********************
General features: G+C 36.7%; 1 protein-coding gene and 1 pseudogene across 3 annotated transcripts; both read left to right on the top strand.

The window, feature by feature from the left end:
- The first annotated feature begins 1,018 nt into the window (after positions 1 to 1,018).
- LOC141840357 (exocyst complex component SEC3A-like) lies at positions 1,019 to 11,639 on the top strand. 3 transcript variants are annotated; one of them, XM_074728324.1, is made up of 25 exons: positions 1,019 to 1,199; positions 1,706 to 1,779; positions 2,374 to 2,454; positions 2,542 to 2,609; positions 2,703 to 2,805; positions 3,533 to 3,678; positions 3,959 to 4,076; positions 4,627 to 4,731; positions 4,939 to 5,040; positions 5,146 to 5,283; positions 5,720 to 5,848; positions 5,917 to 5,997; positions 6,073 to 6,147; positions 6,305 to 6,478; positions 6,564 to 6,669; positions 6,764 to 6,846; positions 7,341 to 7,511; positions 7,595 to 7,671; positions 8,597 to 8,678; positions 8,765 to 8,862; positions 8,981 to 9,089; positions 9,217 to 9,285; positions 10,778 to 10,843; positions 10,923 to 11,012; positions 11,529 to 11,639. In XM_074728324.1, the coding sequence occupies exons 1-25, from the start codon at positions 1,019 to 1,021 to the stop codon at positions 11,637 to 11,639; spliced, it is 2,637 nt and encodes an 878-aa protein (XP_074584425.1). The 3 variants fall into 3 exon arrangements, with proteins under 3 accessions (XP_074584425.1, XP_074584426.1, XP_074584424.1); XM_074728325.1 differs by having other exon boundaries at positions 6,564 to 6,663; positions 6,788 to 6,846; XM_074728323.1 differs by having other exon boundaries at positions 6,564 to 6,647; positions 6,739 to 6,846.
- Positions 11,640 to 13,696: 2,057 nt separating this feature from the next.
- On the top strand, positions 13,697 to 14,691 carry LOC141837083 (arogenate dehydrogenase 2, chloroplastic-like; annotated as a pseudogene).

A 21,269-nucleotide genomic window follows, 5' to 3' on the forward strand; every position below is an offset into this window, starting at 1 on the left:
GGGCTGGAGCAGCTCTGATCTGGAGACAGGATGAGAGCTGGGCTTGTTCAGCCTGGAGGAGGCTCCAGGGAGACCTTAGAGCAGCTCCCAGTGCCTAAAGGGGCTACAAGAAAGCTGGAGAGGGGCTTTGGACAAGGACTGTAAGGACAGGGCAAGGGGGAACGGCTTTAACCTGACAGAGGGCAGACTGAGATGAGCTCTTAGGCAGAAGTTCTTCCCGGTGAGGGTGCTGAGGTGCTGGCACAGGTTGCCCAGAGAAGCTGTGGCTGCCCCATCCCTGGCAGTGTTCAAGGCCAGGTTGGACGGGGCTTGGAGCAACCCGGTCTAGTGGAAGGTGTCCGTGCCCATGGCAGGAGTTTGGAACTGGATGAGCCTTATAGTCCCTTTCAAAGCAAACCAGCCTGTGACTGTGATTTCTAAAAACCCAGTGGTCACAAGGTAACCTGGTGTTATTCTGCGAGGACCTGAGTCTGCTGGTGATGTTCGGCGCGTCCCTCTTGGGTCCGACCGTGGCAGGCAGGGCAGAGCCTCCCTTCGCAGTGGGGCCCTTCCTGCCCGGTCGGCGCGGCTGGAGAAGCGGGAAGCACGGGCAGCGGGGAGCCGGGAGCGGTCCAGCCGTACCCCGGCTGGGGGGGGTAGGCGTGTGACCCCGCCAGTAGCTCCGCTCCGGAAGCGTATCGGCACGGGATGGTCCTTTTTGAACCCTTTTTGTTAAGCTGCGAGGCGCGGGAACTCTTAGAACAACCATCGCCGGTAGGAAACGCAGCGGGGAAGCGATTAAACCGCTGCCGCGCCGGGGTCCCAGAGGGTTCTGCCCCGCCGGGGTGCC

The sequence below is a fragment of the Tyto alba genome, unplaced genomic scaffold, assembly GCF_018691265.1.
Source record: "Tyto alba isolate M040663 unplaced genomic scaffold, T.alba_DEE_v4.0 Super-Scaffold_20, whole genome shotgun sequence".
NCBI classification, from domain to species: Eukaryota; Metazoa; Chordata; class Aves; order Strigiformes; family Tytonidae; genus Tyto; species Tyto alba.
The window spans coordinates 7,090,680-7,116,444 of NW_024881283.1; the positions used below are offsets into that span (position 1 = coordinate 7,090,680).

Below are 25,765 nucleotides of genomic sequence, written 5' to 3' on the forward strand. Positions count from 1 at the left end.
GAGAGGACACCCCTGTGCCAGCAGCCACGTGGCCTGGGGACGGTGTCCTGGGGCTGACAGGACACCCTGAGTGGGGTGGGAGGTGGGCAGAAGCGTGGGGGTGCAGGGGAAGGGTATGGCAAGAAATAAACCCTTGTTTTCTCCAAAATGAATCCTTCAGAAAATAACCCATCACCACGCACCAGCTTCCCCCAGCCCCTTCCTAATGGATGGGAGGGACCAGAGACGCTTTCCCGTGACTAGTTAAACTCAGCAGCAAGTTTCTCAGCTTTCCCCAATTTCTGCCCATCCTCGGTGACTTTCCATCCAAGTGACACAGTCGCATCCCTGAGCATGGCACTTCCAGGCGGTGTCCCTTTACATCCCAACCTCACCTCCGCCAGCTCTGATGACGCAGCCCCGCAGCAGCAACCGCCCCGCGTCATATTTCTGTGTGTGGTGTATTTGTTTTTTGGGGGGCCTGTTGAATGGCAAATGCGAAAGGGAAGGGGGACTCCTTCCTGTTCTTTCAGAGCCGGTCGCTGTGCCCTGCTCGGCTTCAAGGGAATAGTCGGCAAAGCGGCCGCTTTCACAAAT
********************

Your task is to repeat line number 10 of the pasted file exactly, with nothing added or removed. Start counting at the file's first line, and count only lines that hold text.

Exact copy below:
Source record: "Tyto alba isolate M040663 unplaced genomic scaffold, T.alba_DEE_v4.0 Super-Scaffold_20, whole genome shotgun sequence".